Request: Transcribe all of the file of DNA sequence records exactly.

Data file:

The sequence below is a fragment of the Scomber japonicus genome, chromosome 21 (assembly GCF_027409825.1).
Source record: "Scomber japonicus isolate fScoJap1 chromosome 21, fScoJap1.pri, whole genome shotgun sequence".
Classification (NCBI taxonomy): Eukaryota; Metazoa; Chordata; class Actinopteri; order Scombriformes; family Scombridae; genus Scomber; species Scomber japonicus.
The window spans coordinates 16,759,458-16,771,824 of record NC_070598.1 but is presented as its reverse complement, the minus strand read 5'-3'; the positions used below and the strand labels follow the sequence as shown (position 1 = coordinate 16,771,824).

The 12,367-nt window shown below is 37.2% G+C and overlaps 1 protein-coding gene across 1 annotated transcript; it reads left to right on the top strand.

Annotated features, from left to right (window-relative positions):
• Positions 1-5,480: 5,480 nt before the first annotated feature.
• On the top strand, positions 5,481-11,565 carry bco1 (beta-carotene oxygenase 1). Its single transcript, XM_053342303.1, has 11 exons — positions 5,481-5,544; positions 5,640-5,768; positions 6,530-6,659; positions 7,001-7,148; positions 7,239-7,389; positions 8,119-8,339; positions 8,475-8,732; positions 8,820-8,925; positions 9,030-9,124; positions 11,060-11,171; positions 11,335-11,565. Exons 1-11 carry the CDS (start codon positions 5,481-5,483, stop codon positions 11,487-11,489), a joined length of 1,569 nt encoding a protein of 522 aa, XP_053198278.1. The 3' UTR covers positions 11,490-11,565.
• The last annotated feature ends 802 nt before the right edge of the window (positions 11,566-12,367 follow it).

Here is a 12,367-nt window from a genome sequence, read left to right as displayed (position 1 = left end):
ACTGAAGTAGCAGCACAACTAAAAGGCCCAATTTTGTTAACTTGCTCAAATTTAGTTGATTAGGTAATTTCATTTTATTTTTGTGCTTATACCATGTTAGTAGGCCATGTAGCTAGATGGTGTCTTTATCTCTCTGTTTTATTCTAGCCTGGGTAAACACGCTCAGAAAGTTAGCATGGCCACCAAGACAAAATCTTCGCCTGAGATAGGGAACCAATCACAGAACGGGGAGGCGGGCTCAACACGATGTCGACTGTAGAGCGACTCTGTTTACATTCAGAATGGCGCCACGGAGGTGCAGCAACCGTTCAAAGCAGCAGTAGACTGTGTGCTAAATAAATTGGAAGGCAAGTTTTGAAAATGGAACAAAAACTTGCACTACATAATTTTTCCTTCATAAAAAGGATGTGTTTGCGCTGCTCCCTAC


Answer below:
The sequence below is a fragment of the Scomber japonicus genome, chromosome 21 (assembly GCF_027409825.1).
Source record: "Scomber japonicus isolate fScoJap1 chromosome 21, fScoJap1.pri, whole genome shotgun sequence".
Classification (NCBI taxonomy): Eukaryota; Metazoa; Chordata; class Actinopteri; order Scombriformes; family Scombridae; genus Scomber; species Scomber japonicus.
The window spans coordinates 16,759,458-16,771,824 of record NC_070598.1 but is presented as its reverse complement, the minus strand read 5'-3'; the positions used below and the strand labels follow the sequence as shown (position 1 = coordinate 16,771,824).

The 12,367-nt window shown below is 37.2% G+C and overlaps 1 protein-coding gene across 1 annotated transcript; it reads left to right on the top strand.

Annotated features, from left to right (window-relative positions):
• Positions 1-5,480: 5,480 nt before the first annotated feature.
• On the top strand, positions 5,481-11,565 carry bco1 (beta-carotene oxygenase 1). Its single transcript, XM_053342303.1, has 11 exons — positions 5,481-5,544; positions 5,640-5,768; positions 6,530-6,659; positions 7,001-7,148; positions 7,239-7,389; positions 8,119-8,339; positions 8,475-8,732; positions 8,820-8,925; positions 9,030-9,124; positions 11,060-11,171; positions 11,335-11,565. Exons 1-11 carry the CDS (start codon positions 5,481-5,483, stop codon positions 11,487-11,489), a joined length of 1,569 nt encoding a protein of 522 aa, XP_053198278.1. The 3' UTR covers positions 11,490-11,565.
• The last annotated feature ends 802 nt before the right edge of the window (positions 11,566-12,367 follow it).

Here is a 12,367-nt window from a genome sequence, read left to right as displayed (position 1 = left end):
ACTGAAGTAGCAGCACAACTAAAAGGCCCAATTTTGTTAACTTGCTCAAATTTAGTTGATTAGGTAATTTCATTTTATTTTTGTGCTTATACCATGTTAGTAGGCCATGTAGCTAGATGGTGTCTTTATCTCTCTGTTTTATTCTAGCCTGGGTAAACACGCTCAGAAAGTTAGCATGGCCACCAAGACAAAATCTTCGCCTGAGATAGGGAACCAATCACAGAACGGGGAGGCGGGCTCAACACGATGTCGACTGTAGAGCGACTCTGTTTACATTCAGAATGGCGCCACGGAGGTGCAGCAACCGTTCAAAGCAGCAGTAGACTGTGTGCTAAATAAATTGGAAGGCAAGTTTTGAAAATGGAACAAAAACTTGCACTACATAATTTTTCCTTCATAAAAAGGATGTGTTTGCGCTGCTCCCTAC